Laudable Linkage

It’s been a couple of weeks since I have been able to share some interesting reads with you. Here are some standouts from my recent web reading:

The Memorial Service of Tom Craig, Our Pastor. Brad is a member of our church who has been chronicling the journey of our pastor and church every week since our pastor’s cancer diagnosis, and here he describes the events on the day of his memorial service as well as the service itself. Our church originally had a fundraiser that had been scheduled that morning weeks before, and there was much discussion about whether to postpone it since the funeral was scheduled for the same day. Thankfully they decided to go ahead with it, but that’s what the description of the run and bike rides are about. A recording of the memorial service is here.

Losing the Language. Apt analogy about getting away from church and the things of the Lord.

10 Ways to Exercise Christlike Headship, HT to Challies.

What People Who Are New to Your Church Want to Know.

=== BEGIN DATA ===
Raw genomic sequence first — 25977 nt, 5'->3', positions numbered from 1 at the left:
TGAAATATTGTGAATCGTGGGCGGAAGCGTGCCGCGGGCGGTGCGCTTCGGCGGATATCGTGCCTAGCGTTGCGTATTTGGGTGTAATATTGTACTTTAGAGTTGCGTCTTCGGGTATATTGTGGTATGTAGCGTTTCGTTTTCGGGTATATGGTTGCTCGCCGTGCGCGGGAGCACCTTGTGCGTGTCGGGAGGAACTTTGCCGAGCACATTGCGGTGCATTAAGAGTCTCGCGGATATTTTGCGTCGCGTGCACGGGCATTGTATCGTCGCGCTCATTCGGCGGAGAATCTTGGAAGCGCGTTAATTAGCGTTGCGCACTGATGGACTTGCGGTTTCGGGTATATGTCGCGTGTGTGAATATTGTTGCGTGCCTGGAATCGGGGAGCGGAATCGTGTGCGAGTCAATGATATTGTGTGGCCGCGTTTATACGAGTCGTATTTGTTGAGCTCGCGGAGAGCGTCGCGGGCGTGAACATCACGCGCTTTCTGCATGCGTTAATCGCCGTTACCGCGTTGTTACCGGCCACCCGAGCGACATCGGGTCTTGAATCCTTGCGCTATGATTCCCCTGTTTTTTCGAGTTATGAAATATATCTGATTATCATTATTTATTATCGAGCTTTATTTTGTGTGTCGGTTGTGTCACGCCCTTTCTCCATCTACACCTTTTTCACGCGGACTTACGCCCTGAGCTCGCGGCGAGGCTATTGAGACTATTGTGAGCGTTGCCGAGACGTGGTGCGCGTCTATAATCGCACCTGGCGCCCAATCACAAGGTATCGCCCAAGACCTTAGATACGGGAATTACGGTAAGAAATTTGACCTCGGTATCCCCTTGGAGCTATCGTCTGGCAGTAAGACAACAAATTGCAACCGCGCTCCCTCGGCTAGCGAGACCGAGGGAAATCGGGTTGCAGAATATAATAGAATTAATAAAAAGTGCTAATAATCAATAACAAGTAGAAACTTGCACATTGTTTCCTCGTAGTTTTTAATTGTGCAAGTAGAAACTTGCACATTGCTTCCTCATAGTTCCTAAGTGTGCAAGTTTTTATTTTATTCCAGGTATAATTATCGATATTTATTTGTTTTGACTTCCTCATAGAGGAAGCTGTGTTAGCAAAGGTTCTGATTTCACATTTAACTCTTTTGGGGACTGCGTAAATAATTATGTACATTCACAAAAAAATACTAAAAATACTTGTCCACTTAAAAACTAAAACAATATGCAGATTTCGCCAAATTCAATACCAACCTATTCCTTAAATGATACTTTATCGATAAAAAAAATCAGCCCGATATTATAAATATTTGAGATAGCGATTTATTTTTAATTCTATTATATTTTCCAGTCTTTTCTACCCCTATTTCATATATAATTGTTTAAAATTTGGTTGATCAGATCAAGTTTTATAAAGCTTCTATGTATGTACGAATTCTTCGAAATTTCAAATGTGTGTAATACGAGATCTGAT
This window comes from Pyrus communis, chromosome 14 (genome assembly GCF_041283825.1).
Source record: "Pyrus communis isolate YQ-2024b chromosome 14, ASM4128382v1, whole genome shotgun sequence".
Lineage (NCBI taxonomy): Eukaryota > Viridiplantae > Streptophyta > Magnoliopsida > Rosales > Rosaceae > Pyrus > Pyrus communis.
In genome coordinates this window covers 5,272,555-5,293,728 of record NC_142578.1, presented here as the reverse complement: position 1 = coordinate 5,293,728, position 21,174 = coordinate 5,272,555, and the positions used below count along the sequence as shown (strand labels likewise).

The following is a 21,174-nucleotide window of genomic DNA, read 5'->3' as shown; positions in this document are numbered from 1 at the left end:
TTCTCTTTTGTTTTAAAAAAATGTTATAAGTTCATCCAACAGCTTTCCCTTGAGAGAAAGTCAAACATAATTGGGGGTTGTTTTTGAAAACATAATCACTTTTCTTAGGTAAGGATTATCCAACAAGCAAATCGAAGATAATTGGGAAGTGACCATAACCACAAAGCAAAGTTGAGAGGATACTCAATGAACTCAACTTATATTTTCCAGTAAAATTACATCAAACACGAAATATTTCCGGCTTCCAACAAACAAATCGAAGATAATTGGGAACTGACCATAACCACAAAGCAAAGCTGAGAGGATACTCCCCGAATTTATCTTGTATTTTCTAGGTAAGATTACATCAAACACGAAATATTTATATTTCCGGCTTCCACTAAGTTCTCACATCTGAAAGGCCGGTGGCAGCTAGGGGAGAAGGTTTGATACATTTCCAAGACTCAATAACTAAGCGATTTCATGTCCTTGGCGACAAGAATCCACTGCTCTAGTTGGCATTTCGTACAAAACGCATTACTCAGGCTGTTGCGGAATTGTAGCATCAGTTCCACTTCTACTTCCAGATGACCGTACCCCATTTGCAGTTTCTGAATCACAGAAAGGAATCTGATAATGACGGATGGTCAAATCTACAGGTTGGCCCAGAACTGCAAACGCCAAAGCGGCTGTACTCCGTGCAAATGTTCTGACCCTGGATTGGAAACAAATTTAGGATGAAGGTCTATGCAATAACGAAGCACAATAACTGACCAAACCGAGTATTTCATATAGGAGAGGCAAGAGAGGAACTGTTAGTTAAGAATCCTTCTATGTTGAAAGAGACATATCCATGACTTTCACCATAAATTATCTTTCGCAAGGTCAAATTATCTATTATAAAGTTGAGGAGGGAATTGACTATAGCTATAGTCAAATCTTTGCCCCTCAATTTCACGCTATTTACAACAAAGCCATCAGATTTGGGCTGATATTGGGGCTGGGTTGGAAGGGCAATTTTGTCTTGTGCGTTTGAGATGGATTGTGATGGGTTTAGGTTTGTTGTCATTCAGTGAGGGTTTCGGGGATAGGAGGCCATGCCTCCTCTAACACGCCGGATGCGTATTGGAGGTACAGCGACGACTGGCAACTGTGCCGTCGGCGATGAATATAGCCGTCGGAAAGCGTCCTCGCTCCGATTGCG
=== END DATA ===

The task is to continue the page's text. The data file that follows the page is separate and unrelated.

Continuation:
To the Girls in the Pew Ahead of Me.

That Day I Wore Yoga Pants: 5 Myths About Modesty. Most posts/articles/books about modesty tend to lean either toward the woman’s responsibility to watch how she dresses so as not to cause others to stumble or the man’s responsibility to guard his eyes and heart. I thought this one was nicely balanced.

A list of things you may not have known about paralysis from a fellow TMer.

5 Things You Must Do To Protect Yourself Online.

10 Things I’ve Learned After 30+ Years and 70+ Books.

Dear Pinterest, We Need to Have a Talk About Bookshelves. Loved this fun, incredulous look at how people decorate their bookshelves with something other than the best thing: books.

I Quit Liking Things on Facebook For Two Weeks, HT to Kim, shows how what we click that we “like” affects what we see there. I’m not going to quit using the like button, but I am conscious that whatever I “like” feeds into algorithms to give me more of the same.

My friend Lou Ann sent out a survey to readers about decluttering and has posted a series about the results. My favorites are Finding Balance in Decluttering (it’s so easy to get off-balance even in good things) and Disadvantages of Decluttering (did you know there were some? There are! Or at least can be), probably because I rarely see anyone discussing those aspects. Other posts in the series are Advantages of Decluttering and Systems for Decluttering.

I think I have shared this before, but if you haven’t seen it, it’s the story of the pilot who was originally scheduled to fly one of the planes that was highjacked on 9/11:

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